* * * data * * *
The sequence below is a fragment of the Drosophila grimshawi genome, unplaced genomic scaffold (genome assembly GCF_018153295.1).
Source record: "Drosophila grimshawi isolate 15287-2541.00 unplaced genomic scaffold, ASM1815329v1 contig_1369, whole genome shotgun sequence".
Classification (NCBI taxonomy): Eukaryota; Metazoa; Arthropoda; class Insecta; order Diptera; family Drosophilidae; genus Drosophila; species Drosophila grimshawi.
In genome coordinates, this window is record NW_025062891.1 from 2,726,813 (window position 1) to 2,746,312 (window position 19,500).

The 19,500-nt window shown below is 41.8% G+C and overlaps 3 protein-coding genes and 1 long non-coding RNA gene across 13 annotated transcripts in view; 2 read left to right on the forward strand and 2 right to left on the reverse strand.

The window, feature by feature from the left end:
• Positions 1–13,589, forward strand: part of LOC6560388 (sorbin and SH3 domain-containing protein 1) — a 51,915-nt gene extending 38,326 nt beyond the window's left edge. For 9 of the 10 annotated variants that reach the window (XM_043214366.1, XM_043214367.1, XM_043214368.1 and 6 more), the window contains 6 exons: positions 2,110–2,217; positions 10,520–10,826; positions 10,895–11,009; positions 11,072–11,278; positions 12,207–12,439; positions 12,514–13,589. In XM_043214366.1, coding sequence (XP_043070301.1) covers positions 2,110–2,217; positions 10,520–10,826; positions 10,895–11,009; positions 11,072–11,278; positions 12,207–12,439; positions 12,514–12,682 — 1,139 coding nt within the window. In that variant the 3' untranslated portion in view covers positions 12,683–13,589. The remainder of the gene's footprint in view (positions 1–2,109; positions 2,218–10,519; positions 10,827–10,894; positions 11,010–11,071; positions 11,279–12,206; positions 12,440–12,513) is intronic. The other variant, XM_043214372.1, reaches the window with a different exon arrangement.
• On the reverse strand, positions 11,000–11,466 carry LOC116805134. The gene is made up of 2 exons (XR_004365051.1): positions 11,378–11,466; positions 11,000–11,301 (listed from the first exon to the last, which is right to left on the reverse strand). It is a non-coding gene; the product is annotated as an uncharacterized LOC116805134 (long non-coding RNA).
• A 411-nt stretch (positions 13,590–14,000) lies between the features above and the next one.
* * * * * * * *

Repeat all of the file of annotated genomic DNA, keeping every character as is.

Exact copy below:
The sequence below is a fragment of the Drosophila grimshawi genome, unplaced genomic scaffold (genome assembly GCF_018153295.1).
Source record: "Drosophila grimshawi isolate 15287-2541.00 unplaced genomic scaffold, ASM1815329v1 contig_1369, whole genome shotgun sequence".
Classification (NCBI taxonomy): Eukaryota; Metazoa; Arthropoda; class Insecta; order Diptera; family Drosophilidae; genus Drosophila; species Drosophila grimshawi.
In genome coordinates, this window is record NW_025062891.1 from 2,726,813 (window position 1) to 2,746,312 (window position 19,500).

The 19,500-nt window shown below is 41.8% G+C and overlaps 3 protein-coding genes and 1 long non-coding RNA gene across 13 annotated transcripts in view; 2 read left to right on the forward strand and 2 right to left on the reverse strand.

The window, feature by feature from the left end:
• Positions 1–13,589, forward strand: part of LOC6560388 (sorbin and SH3 domain-containing protein 1) — a 51,915-nt gene extending 38,326 nt beyond the window's left edge. For 9 of the 10 annotated variants that reach the window (XM_043214366.1, XM_043214367.1, XM_043214368.1 and 6 more), the window contains 6 exons: positions 2,110–2,217; positions 10,520–10,826; positions 10,895–11,009; positions 11,072–11,278; positions 12,207–12,439; positions 12,514–13,589. In XM_043214366.1, coding sequence (XP_043070301.1) covers positions 2,110–2,217; positions 10,520–10,826; positions 10,895–11,009; positions 11,072–11,278; positions 12,207–12,439; positions 12,514–12,682 — 1,139 coding nt within the window. In that variant the 3' untranslated portion in view covers positions 12,683–13,589. The remainder of the gene's footprint in view (positions 1–2,109; positions 2,218–10,519; positions 10,827–10,894; positions 11,010–11,071; positions 11,279–12,206; positions 12,440–12,513) is intronic. The other variant, XM_043214372.1, reaches the window with a different exon arrangement.
• On the reverse strand, positions 11,000–11,466 carry LOC116805134. The gene is made up of 2 exons (XR_004365051.1): positions 11,378–11,466; positions 11,000–11,301 (listed from the first exon to the last, which is right to left on the reverse strand). It is a non-coding gene; the product is annotated as an uncharacterized LOC116805134 (long non-coding RNA).
• A 411-nt stretch (positions 13,590–14,000) lies between the features above and the next one.